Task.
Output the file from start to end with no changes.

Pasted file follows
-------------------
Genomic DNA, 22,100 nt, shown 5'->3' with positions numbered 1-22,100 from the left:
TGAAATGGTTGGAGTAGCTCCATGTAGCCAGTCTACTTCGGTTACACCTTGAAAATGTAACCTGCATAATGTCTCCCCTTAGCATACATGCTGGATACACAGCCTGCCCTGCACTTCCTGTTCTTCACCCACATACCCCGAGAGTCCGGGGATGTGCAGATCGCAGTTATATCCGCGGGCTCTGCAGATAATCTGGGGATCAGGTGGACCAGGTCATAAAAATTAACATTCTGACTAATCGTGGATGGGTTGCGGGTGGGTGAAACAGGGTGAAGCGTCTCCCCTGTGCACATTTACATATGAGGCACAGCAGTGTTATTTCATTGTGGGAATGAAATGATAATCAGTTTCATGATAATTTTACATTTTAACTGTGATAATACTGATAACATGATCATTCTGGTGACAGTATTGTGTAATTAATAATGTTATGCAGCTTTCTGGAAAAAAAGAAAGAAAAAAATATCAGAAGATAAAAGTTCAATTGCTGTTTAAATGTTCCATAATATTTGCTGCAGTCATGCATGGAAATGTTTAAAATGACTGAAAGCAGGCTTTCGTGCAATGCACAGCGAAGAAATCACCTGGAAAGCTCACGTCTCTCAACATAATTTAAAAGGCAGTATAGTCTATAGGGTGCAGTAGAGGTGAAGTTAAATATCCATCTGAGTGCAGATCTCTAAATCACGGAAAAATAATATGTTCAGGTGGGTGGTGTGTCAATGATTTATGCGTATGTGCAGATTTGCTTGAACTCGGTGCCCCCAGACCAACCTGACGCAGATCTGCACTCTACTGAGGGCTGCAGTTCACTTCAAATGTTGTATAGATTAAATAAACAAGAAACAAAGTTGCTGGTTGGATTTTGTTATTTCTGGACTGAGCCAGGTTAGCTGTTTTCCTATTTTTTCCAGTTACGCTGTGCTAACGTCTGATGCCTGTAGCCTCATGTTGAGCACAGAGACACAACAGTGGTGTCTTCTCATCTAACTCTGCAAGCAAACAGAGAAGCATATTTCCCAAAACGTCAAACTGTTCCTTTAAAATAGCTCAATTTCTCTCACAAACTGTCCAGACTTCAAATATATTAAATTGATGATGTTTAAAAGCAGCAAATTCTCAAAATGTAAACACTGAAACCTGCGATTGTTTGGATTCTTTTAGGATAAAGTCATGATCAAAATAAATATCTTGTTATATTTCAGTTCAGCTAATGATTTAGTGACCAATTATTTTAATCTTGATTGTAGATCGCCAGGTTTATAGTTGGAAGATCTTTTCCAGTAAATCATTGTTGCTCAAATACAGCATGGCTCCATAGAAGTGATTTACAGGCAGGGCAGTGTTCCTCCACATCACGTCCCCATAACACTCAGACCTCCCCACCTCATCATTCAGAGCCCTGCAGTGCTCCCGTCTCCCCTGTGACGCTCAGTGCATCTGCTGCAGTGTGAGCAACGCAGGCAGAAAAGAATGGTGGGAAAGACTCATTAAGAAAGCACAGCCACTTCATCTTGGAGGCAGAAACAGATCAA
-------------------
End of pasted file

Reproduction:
Genomic DNA, 22,100 nt, shown 5'->3' with positions numbered 1-22,100 from the left:
TGAAATGGTTGGAGTAGCTCCATGTAGCCAGTCTACTTCGGTTACACCTTGAAAATGTAACCTGCATAATGTCTCCCCTTAGCATACATGCTGGATACACAGCCTGCCCTGCACTTCCTGTTCTTCACCCACATACCCCGAGAGTCCGGGGATGTGCAGATCGCAGTTATATCCGCGGGCTCTGCAGATAATCTGGGGATCAGGTGGACCAGGTCATAAAAATTAACATTCTGACTAATCGTGGATGGGTTGCGGGTGGGTGAAACAGGGTGAAGCGTCTCCCCTGTGCACATTTACATATGAGGCACAGCAGTGTTATTTCATTGTGGGAATGAAATGATAATCAGTTTCATGATAATTTTACATTTTAACTGTGATAATACTGATAACATGATCATTCTGGTGACAGTATTGTGTAATTAATAATGTTATGCAGCTTTCTGGAAAAAAAGAAAGAAAAAAATATCAGAAGATAAAAGTTCAATTGCTGTTTAAATGTTCCATAATATTTGCTGCAGTCATGCATGGAAATGTTTAAAATGACTGAAAGCAGGCTTTCGTGCAATGCACAGCGAAGAAATCACCTGGAAAGCTCACGTCTCTCAACATAATTTAAAAGGCAGTATAGTCTATAGGGTGCAGTAGAGGTGAAGTTAAATATCCATCTGAGTGCAGATCTCTAAATCACGGAAAAATAATATGTTCAGGTGGGTGGTGTGTCAATGATTTATGCGTATGTGCAGATTTGCTTGAACTCGGTGCCCCCAGACCAACCTGACGCAGATCTGCACTCTACTGAGGGCTGCAGTTCACTTCAAATGTTGTATAGATTAAATAAACAAGAAACAAAGTTGCTGGTTGGATTTTGTTATTTCTGGACTGAGCCAGGTTAGCTGTTTTCCTATTTTTTCCAGTTACGCTGTGCTAACGTCTGATGCCTGTAGCCTCATGTTGAGCACAGAGACACAACAGTGGTGTCTTCTCATCTAACTCTGCAAGCAAACAGAGAAGCATATTTCCCAAAACGTCAAACTGTTCCTTTAAAATAGCTCAATTTCTCTCACAAACTGTCCAGACTTCAAATATATTAAATTGATGATGTTTAAAAGCAGCAAATTCTCAAAATGTAAACACTGAAACCTGCGATTGTTTGGATTCTTTTAGGATAAAGTCATGATCAAAATAAATATCTTGTTATATTTCAGTTCAGCTAATGATTTAGTGACCAATTATTTTAATCTTGATTGTAGATCGCCAGGTTTATAGTTGGAAGATCTTTTCCAGTAAATCATTGTTGCTCAAATACAGCATGGCTCCATAGAAGTGATTTACAGGCAGGGCAGTGTTCCTCCACATCACGTCCCCATAACACTCAGACCTCCCCACCTCATCATTCAGAGCCCTGCAGTGCTCCCGTCTCCCCTGTGACGCTCAGTGCATCTGCTGCAGTGTGAGCAACGCAGGCAGAAAAGAATGGTGGGAAAGACTCATTAAGAAAGCACAGCCACTTCATCTTGGAGGCAGAAACAGATCAA